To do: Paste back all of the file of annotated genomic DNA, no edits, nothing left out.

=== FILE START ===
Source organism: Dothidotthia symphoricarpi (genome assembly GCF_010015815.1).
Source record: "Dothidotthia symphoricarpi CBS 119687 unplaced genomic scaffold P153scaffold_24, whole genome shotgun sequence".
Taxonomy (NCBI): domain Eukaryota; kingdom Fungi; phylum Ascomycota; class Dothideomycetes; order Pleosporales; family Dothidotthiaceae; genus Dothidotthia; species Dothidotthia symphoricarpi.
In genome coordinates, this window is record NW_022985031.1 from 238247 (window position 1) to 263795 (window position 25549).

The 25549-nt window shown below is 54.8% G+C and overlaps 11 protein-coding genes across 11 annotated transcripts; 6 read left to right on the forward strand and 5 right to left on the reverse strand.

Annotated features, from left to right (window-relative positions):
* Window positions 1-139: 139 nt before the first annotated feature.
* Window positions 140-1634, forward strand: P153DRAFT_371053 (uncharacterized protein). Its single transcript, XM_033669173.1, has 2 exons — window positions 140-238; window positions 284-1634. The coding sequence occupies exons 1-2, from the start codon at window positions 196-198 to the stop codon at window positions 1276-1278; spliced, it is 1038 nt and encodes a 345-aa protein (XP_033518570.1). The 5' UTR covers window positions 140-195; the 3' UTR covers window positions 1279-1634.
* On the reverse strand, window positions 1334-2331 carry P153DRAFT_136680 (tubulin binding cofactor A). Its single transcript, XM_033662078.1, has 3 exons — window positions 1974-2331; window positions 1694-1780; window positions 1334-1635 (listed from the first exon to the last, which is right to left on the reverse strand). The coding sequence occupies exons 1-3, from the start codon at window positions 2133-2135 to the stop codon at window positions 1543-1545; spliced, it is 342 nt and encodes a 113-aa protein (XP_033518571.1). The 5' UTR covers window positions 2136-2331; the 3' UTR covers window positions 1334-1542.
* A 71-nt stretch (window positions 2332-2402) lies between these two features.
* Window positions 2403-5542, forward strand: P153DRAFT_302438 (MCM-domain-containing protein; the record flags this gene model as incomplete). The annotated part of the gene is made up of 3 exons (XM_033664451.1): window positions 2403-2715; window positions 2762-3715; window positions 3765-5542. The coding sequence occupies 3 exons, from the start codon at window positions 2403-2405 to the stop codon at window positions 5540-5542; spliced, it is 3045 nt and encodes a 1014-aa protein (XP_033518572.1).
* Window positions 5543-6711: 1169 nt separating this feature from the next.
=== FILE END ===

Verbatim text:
Source organism: Dothidotthia symphoricarpi (genome assembly GCF_010015815.1).
Source record: "Dothidotthia symphoricarpi CBS 119687 unplaced genomic scaffold P153scaffold_24, whole genome shotgun sequence".
Taxonomy (NCBI): domain Eukaryota; kingdom Fungi; phylum Ascomycota; class Dothideomycetes; order Pleosporales; family Dothidotthiaceae; genus Dothidotthia; species Dothidotthia symphoricarpi.
In genome coordinates, this window is record NW_022985031.1 from 238247 (window position 1) to 263795 (window position 25549).

The 25549-nt window shown below is 54.8% G+C and overlaps 11 protein-coding genes across 11 annotated transcripts; 6 read left to right on the forward strand and 5 right to left on the reverse strand.

Annotated features, from left to right (window-relative positions):
* Window positions 1-139: 139 nt before the first annotated feature.
* Window positions 140-1634, forward strand: P153DRAFT_371053 (uncharacterized protein). Its single transcript, XM_033669173.1, has 2 exons — window positions 140-238; window positions 284-1634. The coding sequence occupies exons 1-2, from the start codon at window positions 196-198 to the stop codon at window positions 1276-1278; spliced, it is 1038 nt and encodes a 345-aa protein (XP_033518570.1). The 5' UTR covers window positions 140-195; the 3' UTR covers window positions 1279-1634.
* On the reverse strand, window positions 1334-2331 carry P153DRAFT_136680 (tubulin binding cofactor A). Its single transcript, XM_033662078.1, has 3 exons — window positions 1974-2331; window positions 1694-1780; window positions 1334-1635 (listed from the first exon to the last, which is right to left on the reverse strand). The coding sequence occupies exons 1-3, from the start codon at window positions 2133-2135 to the stop codon at window positions 1543-1545; spliced, it is 342 nt and encodes a 113-aa protein (XP_033518571.1). The 5' UTR covers window positions 2136-2331; the 3' UTR covers window positions 1334-1542.
* A 71-nt stretch (window positions 2332-2402) lies between these two features.
* Window positions 2403-5542, forward strand: P153DRAFT_302438 (MCM-domain-containing protein; the record flags this gene model as incomplete). The annotated part of the gene is made up of 3 exons (XM_033664451.1): window positions 2403-2715; window positions 2762-3715; window positions 3765-5542. The coding sequence occupies 3 exons, from the start codon at window positions 2403-2405 to the stop codon at window positions 5540-5542; spliced, it is 3045 nt and encodes a 1014-aa protein (XP_033518572.1).
* Window positions 5543-6711: 1169 nt separating this feature from the next.